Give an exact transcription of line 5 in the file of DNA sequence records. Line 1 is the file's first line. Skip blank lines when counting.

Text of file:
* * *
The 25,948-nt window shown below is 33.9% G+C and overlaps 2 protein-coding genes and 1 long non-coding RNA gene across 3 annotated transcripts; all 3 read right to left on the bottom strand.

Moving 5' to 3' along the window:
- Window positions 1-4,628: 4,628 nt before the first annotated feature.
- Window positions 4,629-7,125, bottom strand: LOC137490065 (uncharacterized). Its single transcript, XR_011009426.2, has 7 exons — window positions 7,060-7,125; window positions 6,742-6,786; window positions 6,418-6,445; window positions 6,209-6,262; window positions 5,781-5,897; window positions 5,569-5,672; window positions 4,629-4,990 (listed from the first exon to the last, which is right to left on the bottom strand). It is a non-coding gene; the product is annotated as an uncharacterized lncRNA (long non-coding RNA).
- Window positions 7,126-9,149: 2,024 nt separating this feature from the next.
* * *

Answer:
- Window positions 7,126-9,149: 2,024 nt separating this feature from the next.